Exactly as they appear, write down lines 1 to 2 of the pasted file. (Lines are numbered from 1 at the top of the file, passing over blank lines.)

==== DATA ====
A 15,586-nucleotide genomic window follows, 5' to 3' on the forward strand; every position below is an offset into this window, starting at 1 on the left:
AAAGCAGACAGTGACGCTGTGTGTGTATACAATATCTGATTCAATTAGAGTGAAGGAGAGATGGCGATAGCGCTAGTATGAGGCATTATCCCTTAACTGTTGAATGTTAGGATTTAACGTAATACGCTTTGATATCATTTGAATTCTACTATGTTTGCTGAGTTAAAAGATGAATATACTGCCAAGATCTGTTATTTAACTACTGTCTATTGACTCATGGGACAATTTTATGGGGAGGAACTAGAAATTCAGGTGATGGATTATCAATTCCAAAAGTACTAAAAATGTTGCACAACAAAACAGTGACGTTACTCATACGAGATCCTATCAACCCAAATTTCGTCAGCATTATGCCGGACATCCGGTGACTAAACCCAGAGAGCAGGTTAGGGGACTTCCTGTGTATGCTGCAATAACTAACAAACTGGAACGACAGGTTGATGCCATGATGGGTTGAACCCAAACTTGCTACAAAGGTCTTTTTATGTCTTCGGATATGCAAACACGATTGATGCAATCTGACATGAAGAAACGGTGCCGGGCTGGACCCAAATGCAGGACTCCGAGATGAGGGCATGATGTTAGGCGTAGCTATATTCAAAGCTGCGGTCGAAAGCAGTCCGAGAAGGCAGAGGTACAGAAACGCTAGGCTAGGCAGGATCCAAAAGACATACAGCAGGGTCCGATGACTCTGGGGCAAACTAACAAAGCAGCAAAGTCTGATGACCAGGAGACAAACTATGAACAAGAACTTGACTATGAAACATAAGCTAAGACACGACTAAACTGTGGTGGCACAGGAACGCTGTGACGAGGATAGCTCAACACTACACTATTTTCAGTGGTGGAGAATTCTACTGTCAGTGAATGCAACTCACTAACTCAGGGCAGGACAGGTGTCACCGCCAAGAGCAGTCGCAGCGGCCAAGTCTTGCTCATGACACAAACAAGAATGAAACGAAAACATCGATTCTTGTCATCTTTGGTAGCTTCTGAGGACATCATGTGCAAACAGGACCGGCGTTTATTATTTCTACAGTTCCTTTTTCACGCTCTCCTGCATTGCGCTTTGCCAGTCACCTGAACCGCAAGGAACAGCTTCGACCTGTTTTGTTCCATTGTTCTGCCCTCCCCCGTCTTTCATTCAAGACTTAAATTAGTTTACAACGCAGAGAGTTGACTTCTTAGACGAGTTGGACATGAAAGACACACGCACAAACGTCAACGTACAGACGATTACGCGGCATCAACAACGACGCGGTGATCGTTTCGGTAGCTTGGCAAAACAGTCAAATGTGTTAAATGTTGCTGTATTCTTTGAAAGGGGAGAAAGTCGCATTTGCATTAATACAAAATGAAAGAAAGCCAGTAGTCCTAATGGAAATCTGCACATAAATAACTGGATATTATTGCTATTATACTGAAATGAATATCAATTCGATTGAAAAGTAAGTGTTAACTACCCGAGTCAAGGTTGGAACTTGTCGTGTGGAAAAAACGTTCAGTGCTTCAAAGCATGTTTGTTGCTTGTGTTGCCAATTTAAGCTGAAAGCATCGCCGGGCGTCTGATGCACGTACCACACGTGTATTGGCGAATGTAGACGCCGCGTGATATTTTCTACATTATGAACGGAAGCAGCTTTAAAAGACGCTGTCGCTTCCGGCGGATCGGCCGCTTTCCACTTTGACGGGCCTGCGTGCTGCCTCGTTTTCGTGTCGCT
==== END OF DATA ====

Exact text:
A 15,586-nucleotide genomic window follows, 5' to 3' on the forward strand; every position below is an offset into this window, starting at 1 on the left:
AAAGCAGACAGTGACGCTGTGTGTGTATACAATATCTGATTCAATTAGAGTGAAGGAGAGATGGCGATAGCGCTAGTATGAGGCATTATCCCTTAACTGTTGAATGTTAGGATTTAACGTAATACGCTTTGATATCATTTGAATTCTACTATGTTTGCTGAGTTAAAAGATGAATATACTGCCAAGATCTGTTATTTAACTACTGTCTATTGACTCATGGGACAATTTTATGGGGAGGAACTAGAAATTCAGGTGATGGATTATCAATTCCAAAAGTACTAAAAATGTTGCACAACAAAACAGTGACGTTACTCATACGAGATCCTATCAACCCAAATTTCGTCAGCATTATGCCGGACATCCGGTGACTAAACCCAGAGAGCAGGTTAGGGGACTTCCTGTGTATGCTGCAATAACTAACAAACTGGAACGACAGGTTGATGCCATGATGGGTTGAACCCAAACTTGCTACAAAGGTCTTTTTATGTCTTCGGATATGCAAACACGATTGATGCAATCTGACATGAAGAAACGGTGCCGGGCTGGACCCAAATGCAGGACTCCGAGATGAGGGCATGATGTTAGGCGTAGCTATATTCAAAGCTGCGGTCGAAAGCAGTCCGAGAAGGCAGAGGTACAGAAACGCTAGGCTAGGCAGGATCCAAAAGACATACAGCAGGGTCCGATGACTCTGGGGCAAACTAACAAAGCAGCAAAGTCTGATGACCAGGAGACAAACTATGAACAAGAACTTGACTATGAAACATAAGCTAAGACACGACTAAACTGTGGTGGCACAGGAACGCTGTGACGAGGATAGCTCAACACTACACTATTTTCAGTGGTGGAGAATTCTACTGTCAGTGAATGCAACTCACTAACTCAGGGCAGGACAGGTGTCACCGCCAAGAGCAGTCGCAGCGGCCAAGTCTTGCTCATGACACAAACAAGAATGAAACGAAAACATCGATTCTTGTCATCTTTGGTAGCTTCTGAGGACATCATGTGCAAACAGGACCGGCGTTTATTATTTCTACAGTTCCTTTTTCACGCTCTCCTGCATTGCGCTTTGCCAGTCACCTGAACCGCAAGGAACAGCTTCGACCTGTTTTGTTCCATTGTTCTGCCCTCCCCCGTCTTTCATTCAAGACTTAAATTAGTTTACAACGCAGAGAGTTGACTTCTTAGACGAGTTGGACATGAAAGACACACGCACAAACGTCAACGTACAGACGATTACGCGGCATCAACAACGACGCGGTGATCGTTTCGGTAGCTTGGCAAAACAGTCAAATGTGTTAAATGTTGCTGTATTCTTTGAAAGGGGAGAAAGTCGCATTTGCATTAATACAAAATGAAAGAAAGCCAGTAGTCCTAATGGAAATCTGCACATAAATAACTGGATATTATTGCTATTATACTGAAATGAATATCAATTCGATTGAAAAGTAAGTGTTAACTACCCGAGTCAAGGTTGGAACTTGTCGTGTGGAAAAAACGTTCAGTGCTTCAAAGCATGTTTGTTGCTTGTGTTGCCAATTTAAGCTGAAAGCATCGCCGGGCGTCTGATGCACGTACCACACGTGTATTGGCGAATGTAGACGCCGCGTGATATTTTCTACATTATGAACGGAAGCAGCTTTAAAAGACGCTGTCGCTTCCGGCGGATCGGCCGCTTTCCACTTTGACGGGCCTGCGTGCTGCCTCGTTTTCGTGTCGCT